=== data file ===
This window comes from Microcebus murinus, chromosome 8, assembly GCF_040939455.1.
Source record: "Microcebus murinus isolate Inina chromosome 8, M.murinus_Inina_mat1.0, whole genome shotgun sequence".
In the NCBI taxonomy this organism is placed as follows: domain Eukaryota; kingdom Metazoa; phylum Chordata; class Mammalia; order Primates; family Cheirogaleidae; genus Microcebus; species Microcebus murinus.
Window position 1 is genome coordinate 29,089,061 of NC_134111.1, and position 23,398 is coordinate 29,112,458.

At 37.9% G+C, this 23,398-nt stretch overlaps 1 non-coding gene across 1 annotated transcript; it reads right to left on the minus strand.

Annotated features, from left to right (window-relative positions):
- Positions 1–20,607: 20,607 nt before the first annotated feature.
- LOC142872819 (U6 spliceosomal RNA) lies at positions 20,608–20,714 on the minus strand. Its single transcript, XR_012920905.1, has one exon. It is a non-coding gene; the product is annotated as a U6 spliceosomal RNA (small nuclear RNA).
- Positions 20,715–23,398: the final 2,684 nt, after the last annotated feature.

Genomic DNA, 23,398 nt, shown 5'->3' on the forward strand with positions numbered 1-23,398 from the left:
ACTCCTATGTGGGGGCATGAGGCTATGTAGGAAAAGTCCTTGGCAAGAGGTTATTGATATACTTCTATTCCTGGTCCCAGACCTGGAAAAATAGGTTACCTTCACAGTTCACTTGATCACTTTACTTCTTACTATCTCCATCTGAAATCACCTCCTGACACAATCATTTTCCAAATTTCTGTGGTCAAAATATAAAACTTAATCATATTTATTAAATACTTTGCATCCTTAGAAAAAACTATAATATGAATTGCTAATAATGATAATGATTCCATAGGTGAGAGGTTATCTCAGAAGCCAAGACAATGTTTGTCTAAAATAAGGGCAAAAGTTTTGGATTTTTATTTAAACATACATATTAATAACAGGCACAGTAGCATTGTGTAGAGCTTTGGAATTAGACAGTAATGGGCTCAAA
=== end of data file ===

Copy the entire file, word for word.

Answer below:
This window comes from Microcebus murinus, chromosome 8, assembly GCF_040939455.1.
Source record: "Microcebus murinus isolate Inina chromosome 8, M.murinus_Inina_mat1.0, whole genome shotgun sequence".
In the NCBI taxonomy this organism is placed as follows: domain Eukaryota; kingdom Metazoa; phylum Chordata; class Mammalia; order Primates; family Cheirogaleidae; genus Microcebus; species Microcebus murinus.
Window position 1 is genome coordinate 29,089,061 of NC_134111.1, and position 23,398 is coordinate 29,112,458.

At 37.9% G+C, this 23,398-nt stretch overlaps 1 non-coding gene across 1 annotated transcript; it reads right to left on the minus strand.

Annotated features, from left to right (window-relative positions):
- Positions 1–20,607: 20,607 nt before the first annotated feature.
- LOC142872819 (U6 spliceosomal RNA) lies at positions 20,608–20,714 on the minus strand. Its single transcript, XR_012920905.1, has one exon. It is a non-coding gene; the product is annotated as a U6 spliceosomal RNA (small nuclear RNA).
- Positions 20,715–23,398: the final 2,684 nt, after the last annotated feature.

Genomic DNA, 23,398 nt, shown 5'->3' on the forward strand with positions numbered 1-23,398 from the left:
ACTCCTATGTGGGGGCATGAGGCTATGTAGGAAAAGTCCTTGGCAAGAGGTTATTGATATACTTCTATTCCTGGTCCCAGACCTGGAAAAATAGGTTACCTTCACAGTTCACTTGATCACTTTACTTCTTACTATCTCCATCTGAAATCACCTCCTGACACAATCATTTTCCAAATTTCTGTGGTCAAAATATAAAACTTAATCATATTTATTAAATACTTTGCATCCTTAGAAAAAACTATAATATGAATTGCTAATAATGATAATGATTCCATAGGTGAGAGGTTATCTCAGAAGCCAAGACAATGTTTGTCTAAAATAAGGGCAAAAGTTTTGGATTTTTATTTAAACATACATATTAATAACAGGCACAGTAGCATTGTGTAGAGCTTTGGAATTAGACAGTAATGGGCTCAAA